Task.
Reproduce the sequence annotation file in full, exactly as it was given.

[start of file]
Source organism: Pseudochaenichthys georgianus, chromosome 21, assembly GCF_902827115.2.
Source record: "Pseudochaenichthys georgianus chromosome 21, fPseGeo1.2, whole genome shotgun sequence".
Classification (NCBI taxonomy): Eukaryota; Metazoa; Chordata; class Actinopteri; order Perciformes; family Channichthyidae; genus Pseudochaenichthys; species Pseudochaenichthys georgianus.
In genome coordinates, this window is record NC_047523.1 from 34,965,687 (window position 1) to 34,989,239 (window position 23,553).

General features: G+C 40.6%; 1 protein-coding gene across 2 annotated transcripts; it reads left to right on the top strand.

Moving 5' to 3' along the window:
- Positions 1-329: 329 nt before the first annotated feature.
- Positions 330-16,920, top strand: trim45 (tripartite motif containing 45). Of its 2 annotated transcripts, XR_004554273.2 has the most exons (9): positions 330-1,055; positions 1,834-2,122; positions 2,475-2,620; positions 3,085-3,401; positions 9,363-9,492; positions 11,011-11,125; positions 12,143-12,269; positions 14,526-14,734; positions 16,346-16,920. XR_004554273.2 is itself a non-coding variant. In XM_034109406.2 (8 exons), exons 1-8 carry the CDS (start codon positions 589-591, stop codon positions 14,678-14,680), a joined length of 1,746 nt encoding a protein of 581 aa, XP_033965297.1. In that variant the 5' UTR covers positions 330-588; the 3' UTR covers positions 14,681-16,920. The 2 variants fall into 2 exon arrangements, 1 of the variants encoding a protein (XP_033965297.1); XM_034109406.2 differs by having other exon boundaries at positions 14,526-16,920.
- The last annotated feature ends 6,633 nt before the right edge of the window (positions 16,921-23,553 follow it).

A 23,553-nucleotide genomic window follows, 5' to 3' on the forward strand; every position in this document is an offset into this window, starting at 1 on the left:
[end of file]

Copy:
Source organism: Pseudochaenichthys georgianus, chromosome 21, assembly GCF_902827115.2.
Source record: "Pseudochaenichthys georgianus chromosome 21, fPseGeo1.2, whole genome shotgun sequence".
Classification (NCBI taxonomy): Eukaryota; Metazoa; Chordata; class Actinopteri; order Perciformes; family Channichthyidae; genus Pseudochaenichthys; species Pseudochaenichthys georgianus.
In genome coordinates, this window is record NC_047523.1 from 34,965,687 (window position 1) to 34,989,239 (window position 23,553).

General features: G+C 40.6%; 1 protein-coding gene across 2 annotated transcripts; it reads left to right on the top strand.

Moving 5' to 3' along the window:
- Positions 1-329: 329 nt before the first annotated feature.
- Positions 330-16,920, top strand: trim45 (tripartite motif containing 45). Of its 2 annotated transcripts, XR_004554273.2 has the most exons (9): positions 330-1,055; positions 1,834-2,122; positions 2,475-2,620; positions 3,085-3,401; positions 9,363-9,492; positions 11,011-11,125; positions 12,143-12,269; positions 14,526-14,734; positions 16,346-16,920. XR_004554273.2 is itself a non-coding variant. In XM_034109406.2 (8 exons), exons 1-8 carry the CDS (start codon positions 589-591, stop codon positions 14,678-14,680), a joined length of 1,746 nt encoding a protein of 581 aa, XP_033965297.1. In that variant the 5' UTR covers positions 330-588; the 3' UTR covers positions 14,681-16,920. The 2 variants fall into 2 exon arrangements, 1 of the variants encoding a protein (XP_033965297.1); XM_034109406.2 differs by having other exon boundaries at positions 14,526-16,920.
- The last annotated feature ends 6,633 nt before the right edge of the window (positions 16,921-23,553 follow it).

A 23,553-nucleotide genomic window follows, 5' to 3' on the forward strand; every position in this document is an offset into this window, starting at 1 on the left: